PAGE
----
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Faith now is more about food than beliefs

04 December 2015

A new Commission on religion in public life has had to grapple with questions of identity and resentment, says Richard Harries

LOVE it or hate it, religion is now a significant player on the public stage. For good and ill, it affects many aspects of our life together. It is, therefore, vital that government, civic society, and the religions themselves try to think coherently and consistently about its place in public life and the policies that should be in place towards it.

For this reason, the Woolf Institute, in Cambridge, convened an independent commission on religion and belief in public life, under the chairmanship of Baroness Butler-Sloss. It contains representatives of all the main faiths, and includes the humanist position.

Set up two years ago, it is scheduled to publish its report next Monday. Those two years have included extensive consultations in all four parts of the UK, and six weekend meetings for commissioners, besides receiving more than 200 written submissions.

Behind its work is a realisation that the religious landscape has changed dramatically over the past 30 years or so. First, there is the huge increase in the number of people who say that they have no religion — nearly half the population.

Second, there is the decline of the mainstream Christian Churches. Third, there is the growth in religions other than Christianity. Muslims now form 4.5 per cent of the population, for example, and they are much more strongly represented in the younger age-group.

Furthermore, the whole understanding of religion has shifted. Whereas once it was thought of mainly in terms of belief, now it is often seen as what people wear or eat. Again, religion is now very much a badge of identity, whatever people’s personal beliefs might be, and this often overlaps with racial issues.


ONE concern we had was the kind of national story that we are creating for our children and grandchildren. What it is to be British has changed, is changing, and will change still further. As religion in the past has been fundamental to our national identity, so, in a different way, it will be a vital factor in the future.

Our vision is of a society that feels at ease with itself, in which all religions are treated with equal respect and concern by government agencies, and in which they feel they have a contribution to make to its continuing story.

With that in mind, we looked at the key areas of the media, law, education, dialogue, and social action.

It will not be a surprise to many that all religious communities feel themselves to be misrepresented in the media, and feel some resentment about this. This is linked to the wider and more pervasive problem of religious literacy — or, rather, a lack of it — in our society.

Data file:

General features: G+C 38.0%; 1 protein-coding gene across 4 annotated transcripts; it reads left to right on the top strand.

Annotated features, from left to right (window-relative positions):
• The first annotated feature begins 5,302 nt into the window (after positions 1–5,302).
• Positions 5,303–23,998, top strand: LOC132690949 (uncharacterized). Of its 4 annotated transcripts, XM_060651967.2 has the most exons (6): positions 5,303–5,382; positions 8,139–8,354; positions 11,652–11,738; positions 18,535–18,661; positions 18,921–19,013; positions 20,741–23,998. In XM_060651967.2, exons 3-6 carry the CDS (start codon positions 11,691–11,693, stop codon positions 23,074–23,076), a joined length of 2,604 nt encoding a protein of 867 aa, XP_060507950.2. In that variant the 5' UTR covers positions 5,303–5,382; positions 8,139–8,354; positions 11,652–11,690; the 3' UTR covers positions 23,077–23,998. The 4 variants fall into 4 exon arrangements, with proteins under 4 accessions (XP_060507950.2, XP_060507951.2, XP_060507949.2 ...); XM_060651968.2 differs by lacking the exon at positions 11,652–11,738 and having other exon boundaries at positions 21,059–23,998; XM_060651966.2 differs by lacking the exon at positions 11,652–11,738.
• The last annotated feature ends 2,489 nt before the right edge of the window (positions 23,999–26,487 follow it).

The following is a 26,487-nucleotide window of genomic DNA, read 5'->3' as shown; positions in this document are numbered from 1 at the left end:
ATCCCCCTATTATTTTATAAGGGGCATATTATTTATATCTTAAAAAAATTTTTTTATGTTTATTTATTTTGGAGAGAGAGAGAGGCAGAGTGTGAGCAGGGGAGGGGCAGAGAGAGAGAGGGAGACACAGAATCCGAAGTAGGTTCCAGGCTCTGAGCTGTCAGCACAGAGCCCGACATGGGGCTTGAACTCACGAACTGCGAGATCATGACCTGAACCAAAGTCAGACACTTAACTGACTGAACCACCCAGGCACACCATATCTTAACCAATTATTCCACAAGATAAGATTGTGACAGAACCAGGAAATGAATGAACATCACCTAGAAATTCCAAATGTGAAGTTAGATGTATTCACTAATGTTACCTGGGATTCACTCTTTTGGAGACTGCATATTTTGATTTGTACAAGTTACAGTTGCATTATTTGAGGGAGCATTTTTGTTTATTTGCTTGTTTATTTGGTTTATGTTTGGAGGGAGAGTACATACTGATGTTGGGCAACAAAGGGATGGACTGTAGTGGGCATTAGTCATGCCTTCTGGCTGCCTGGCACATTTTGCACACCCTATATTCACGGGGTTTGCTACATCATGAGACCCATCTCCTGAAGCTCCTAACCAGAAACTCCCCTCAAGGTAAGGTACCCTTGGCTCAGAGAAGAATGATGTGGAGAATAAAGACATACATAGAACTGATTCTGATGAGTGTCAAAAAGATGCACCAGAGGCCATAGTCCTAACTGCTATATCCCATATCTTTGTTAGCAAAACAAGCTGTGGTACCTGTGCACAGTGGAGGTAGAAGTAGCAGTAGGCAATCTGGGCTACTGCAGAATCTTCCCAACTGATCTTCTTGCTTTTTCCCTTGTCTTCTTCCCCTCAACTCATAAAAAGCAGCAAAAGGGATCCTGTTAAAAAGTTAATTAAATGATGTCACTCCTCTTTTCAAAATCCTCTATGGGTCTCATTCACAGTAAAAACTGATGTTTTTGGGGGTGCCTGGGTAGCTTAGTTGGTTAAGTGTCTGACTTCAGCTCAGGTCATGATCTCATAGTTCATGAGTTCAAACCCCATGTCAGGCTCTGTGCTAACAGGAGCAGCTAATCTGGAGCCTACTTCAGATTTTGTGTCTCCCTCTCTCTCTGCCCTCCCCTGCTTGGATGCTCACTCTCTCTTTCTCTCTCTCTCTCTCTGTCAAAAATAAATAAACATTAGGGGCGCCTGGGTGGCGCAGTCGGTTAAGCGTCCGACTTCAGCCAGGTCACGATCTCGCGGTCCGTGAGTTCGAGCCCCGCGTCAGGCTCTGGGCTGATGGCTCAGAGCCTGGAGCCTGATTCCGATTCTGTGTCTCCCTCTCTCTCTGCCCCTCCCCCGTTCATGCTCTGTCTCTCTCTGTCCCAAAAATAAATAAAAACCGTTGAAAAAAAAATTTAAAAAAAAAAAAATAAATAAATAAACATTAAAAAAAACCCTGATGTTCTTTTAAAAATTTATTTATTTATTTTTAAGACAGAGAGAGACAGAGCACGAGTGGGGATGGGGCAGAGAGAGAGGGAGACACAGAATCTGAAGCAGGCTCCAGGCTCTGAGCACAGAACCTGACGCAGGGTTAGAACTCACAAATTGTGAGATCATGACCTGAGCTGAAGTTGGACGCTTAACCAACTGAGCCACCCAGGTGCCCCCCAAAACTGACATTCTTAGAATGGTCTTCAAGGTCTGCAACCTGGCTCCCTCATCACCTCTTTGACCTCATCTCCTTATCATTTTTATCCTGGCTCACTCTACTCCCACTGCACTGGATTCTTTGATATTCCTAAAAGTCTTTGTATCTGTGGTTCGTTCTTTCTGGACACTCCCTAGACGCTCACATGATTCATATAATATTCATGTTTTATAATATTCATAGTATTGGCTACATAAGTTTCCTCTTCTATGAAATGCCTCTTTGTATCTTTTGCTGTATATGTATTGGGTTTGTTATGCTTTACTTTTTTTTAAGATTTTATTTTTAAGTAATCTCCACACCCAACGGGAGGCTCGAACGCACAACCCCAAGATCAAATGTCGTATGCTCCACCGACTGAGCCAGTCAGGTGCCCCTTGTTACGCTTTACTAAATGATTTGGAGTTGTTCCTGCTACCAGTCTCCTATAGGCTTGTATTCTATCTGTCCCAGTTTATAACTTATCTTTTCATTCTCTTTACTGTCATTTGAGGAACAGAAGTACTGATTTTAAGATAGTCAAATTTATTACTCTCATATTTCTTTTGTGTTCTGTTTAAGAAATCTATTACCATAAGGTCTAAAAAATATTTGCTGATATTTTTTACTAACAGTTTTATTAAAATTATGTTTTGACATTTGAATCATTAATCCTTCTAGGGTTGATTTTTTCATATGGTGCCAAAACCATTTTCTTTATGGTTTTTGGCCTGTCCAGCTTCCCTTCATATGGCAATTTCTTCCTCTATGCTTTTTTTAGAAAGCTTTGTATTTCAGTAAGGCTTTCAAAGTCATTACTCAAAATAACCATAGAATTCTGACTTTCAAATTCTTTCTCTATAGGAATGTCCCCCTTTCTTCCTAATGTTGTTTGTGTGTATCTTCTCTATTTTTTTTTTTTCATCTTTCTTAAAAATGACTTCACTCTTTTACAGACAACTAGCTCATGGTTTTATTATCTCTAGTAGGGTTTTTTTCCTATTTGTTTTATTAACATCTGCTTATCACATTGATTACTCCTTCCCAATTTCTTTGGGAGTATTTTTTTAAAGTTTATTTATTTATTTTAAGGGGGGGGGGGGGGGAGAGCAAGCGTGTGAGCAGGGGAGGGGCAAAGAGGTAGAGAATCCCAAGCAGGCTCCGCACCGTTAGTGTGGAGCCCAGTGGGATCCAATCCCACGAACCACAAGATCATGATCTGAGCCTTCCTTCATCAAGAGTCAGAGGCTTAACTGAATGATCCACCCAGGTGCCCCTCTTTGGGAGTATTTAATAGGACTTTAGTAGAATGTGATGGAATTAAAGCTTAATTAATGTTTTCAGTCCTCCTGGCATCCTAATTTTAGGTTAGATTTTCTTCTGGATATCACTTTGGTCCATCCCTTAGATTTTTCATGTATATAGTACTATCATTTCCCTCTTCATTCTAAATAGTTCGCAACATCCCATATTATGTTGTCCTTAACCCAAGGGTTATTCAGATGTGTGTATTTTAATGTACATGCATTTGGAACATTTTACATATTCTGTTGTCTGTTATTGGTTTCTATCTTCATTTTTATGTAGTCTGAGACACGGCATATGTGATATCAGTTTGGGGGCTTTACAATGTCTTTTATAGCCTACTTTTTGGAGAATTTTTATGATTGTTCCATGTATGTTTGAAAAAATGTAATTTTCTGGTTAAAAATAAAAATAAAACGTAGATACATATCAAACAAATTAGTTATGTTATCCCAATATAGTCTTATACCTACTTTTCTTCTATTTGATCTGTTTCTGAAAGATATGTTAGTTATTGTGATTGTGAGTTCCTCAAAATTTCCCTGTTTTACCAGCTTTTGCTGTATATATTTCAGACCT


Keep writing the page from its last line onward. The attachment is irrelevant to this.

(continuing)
If we are to have a harmonious society, in which people feel that their deepest convictions are at least understood by others, then clearly something needs to be done about this across a range of areas.

Education obviously has an important part to play. We were very concerned that there are now something like 174 different agreed syllabuses for religious education, and, with the growth of academies and free schools, we have to ask whether there are adequate inspections not only about what is taught, but how it is taught. Education, not propaganda, must be the driving force.

Then, of course, there is the contentious issue of religious assemblies in schools, and whether they should be done away with altogether.


THE section on law had to consider the position of those who now feel that their right to express and practise their religion has been curtailed by anti-discrimination laws on sexuality. The European Court in Strasbourg has ruled on the recent high-profile cases, but that may not be the last word.

No less contentious is the issue of disputes being heard by sharia tribunals. They are not the only religious body to have their own procedures. Judaism has the Beth Din, but issues affecting women’s rights have arisen under the sharia system, and this needed to be looked at.

One sensitive area is the Government’s counter-terrorism policy — and its approach to Islam in particular — with its emphasis on British values’ being taught in schools. For whatever reason, and rightly or wrongly, many Muslims feel that they are being made to feel “other” by some of the ways in which these necessary policies are being carried out, and we had to address this as well.


MEMBERSHIP of the Commission was a good experience, involving much hard but civilised argument. Certainly, there was no getting away with any Anglican complacency about the place of the Church of England in the public sphere.

Although the part played by the Church of England is usually applauded by other faith communities, there is also a negative side that is experienced, in particular, by Humanists.

In all, we make 37 recommendations — some of them controversial. Whether or not people agree with them, we are hoping that government departments, religious leaders, and those of no religion will engage in the conversation that we have started, in order that our society might indeed be enriched by its growing religious diversity, and that this might contribute to the shaping and flourishing of the common good.


The Rt Revd Lord Harries of Pentregarth, a former Bishop of Oxford, is a member of the Commission on Religion and Belief in British Public Life.

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